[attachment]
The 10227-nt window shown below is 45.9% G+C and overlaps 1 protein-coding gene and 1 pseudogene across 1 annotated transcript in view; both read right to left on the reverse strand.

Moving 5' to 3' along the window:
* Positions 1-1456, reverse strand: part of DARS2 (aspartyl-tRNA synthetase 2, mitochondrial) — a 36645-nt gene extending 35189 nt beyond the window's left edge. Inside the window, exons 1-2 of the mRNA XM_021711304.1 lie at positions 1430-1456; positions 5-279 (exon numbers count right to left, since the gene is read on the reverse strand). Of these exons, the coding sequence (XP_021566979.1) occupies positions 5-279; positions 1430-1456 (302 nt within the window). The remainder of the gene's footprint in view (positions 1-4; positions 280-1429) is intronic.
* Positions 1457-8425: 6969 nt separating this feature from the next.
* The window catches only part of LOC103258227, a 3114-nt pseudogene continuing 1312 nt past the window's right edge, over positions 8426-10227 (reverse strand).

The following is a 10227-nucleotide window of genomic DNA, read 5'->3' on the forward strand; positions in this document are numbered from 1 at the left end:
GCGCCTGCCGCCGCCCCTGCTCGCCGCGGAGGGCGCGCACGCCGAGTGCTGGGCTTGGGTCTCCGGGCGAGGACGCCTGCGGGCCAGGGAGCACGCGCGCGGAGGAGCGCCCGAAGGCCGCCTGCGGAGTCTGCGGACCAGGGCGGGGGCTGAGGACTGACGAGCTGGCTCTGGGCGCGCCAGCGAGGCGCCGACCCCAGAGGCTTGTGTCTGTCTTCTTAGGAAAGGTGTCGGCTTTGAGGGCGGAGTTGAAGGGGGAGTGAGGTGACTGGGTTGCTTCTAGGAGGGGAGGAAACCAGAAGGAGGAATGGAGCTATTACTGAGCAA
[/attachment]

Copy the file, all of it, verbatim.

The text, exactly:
The 10227-nt window shown below is 45.9% G+C and overlaps 1 protein-coding gene and 1 pseudogene across 1 annotated transcript in view; both read right to left on the reverse strand.

Moving 5' to 3' along the window:
* Positions 1-1456, reverse strand: part of DARS2 (aspartyl-tRNA synthetase 2, mitochondrial) — a 36645-nt gene extending 35189 nt beyond the window's left edge. Inside the window, exons 1-2 of the mRNA XM_021711304.1 lie at positions 1430-1456; positions 5-279 (exon numbers count right to left, since the gene is read on the reverse strand). Of these exons, the coding sequence (XP_021566979.1) occupies positions 5-279; positions 1430-1456 (302 nt within the window). The remainder of the gene's footprint in view (positions 1-4; positions 280-1429) is intronic.
* Positions 1457-8425: 6969 nt separating this feature from the next.
* The window catches only part of LOC103258227, a 3114-nt pseudogene continuing 1312 nt past the window's right edge, over positions 8426-10227 (reverse strand).

The following is a 10227-nucleotide window of genomic DNA, read 5'->3' on the forward strand; positions in this document are numbered from 1 at the left end:
GCGCCTGCCGCCGCCCCTGCTCGCCGCGGAGGGCGCGCACGCCGAGTGCTGGGCTTGGGTCTCCGGGCGAGGACGCCTGCGGGCCAGGGAGCACGCGCGCGGAGGAGCGCCCGAAGGCCGCCTGCGGAGTCTGCGGACCAGGGCGGGGGCTGAGGACTGACGAGCTGGCTCTGGGCGCGCCAGCGAGGCGCCGACCCCAGAGGCTTGTGTCTGTCTTCTTAGGAAAGGTGTCGGCTTTGAGGGCGGAGTTGAAGGGGGAGTGAGGTGACTGGGTTGCTTCTAGGAGGGGAGGAAACCAGAAGGAGGAATGGAGCTATTACTGAGCAA